The batch of decorative wooden cones that I started a few days ago are nearly finished. I used pear, spalted hornbeam and burr acacia. They just need one more coat of finishing oil, and already they are looking pretty good. The burr acacia is from my rapidly diminishing stock that I got from a tree surgeon many years ago, and is one of my favorite timbers. It has a dark gold colour and very highly figured grain, and is nice to turn – crisp, but not too hard. It is almost free of the cracks and fissures that are very common in most burr timber. Over the years I have made numerous turnings from it, including small bowls and wooden mice. There are still scraps of it scattered through my wood pile, but I wish I had more!
Here are some of the finished cones, the first two are pearwood, next is the burr acacia, and the one on the right is spalted hornbeam.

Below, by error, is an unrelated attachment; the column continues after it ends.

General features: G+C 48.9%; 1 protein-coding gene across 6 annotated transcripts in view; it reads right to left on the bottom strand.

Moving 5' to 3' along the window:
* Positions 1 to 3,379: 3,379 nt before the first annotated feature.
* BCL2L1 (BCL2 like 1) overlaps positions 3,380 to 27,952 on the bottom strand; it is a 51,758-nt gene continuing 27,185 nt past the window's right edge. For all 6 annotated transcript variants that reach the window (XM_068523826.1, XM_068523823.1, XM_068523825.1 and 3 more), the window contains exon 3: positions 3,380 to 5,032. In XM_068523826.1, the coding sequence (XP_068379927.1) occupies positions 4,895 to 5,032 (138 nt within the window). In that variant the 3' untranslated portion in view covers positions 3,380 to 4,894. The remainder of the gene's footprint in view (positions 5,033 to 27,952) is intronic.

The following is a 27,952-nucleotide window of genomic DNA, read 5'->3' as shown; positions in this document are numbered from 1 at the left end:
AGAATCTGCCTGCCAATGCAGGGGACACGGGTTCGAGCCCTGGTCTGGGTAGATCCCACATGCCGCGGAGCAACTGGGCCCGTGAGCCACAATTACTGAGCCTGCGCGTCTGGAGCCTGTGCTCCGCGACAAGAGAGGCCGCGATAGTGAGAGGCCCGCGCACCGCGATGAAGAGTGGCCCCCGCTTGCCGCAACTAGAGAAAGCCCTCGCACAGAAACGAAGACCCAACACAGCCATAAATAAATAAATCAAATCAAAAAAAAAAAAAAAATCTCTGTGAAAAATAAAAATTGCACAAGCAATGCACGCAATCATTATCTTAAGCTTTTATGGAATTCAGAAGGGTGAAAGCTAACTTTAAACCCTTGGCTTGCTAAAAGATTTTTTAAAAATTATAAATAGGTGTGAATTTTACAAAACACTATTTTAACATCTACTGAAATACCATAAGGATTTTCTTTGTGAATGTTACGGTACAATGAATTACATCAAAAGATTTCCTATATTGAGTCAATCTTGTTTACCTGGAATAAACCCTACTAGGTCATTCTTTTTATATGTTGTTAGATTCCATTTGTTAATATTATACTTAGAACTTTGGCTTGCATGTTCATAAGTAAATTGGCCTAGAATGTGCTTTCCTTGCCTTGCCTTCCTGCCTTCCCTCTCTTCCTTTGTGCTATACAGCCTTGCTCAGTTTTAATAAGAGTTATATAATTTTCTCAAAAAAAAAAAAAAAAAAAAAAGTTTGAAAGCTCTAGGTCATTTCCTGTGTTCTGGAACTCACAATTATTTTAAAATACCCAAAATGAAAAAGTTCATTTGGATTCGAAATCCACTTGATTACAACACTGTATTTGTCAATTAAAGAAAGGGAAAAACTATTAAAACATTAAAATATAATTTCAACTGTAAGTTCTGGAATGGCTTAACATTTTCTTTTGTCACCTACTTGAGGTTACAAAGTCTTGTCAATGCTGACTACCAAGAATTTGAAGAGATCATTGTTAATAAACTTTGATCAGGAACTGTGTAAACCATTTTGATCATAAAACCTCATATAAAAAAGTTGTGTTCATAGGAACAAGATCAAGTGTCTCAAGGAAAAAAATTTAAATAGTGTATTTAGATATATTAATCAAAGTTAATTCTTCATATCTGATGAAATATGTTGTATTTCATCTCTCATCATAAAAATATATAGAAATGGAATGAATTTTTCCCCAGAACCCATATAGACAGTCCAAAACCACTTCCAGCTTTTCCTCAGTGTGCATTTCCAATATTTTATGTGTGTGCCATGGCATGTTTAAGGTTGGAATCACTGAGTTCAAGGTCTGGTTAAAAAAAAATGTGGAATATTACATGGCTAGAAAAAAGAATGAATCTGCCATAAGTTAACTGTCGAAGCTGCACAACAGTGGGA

Also today, I started the final turning of some pearwood bowls. This is the pearwood that a customer brought to me for this purpose months ago. It came from a tree that had to be taken down in his garden. He has already bought some bowls and wooden pears made from the tree, and now wants more bowls to give as gifts. Pear wood, like other fruit woods, normally turns very well with the gouge, though it does distort and sometimes crack while drying. These new bowls were roughed out last winter and are now properly seasoned.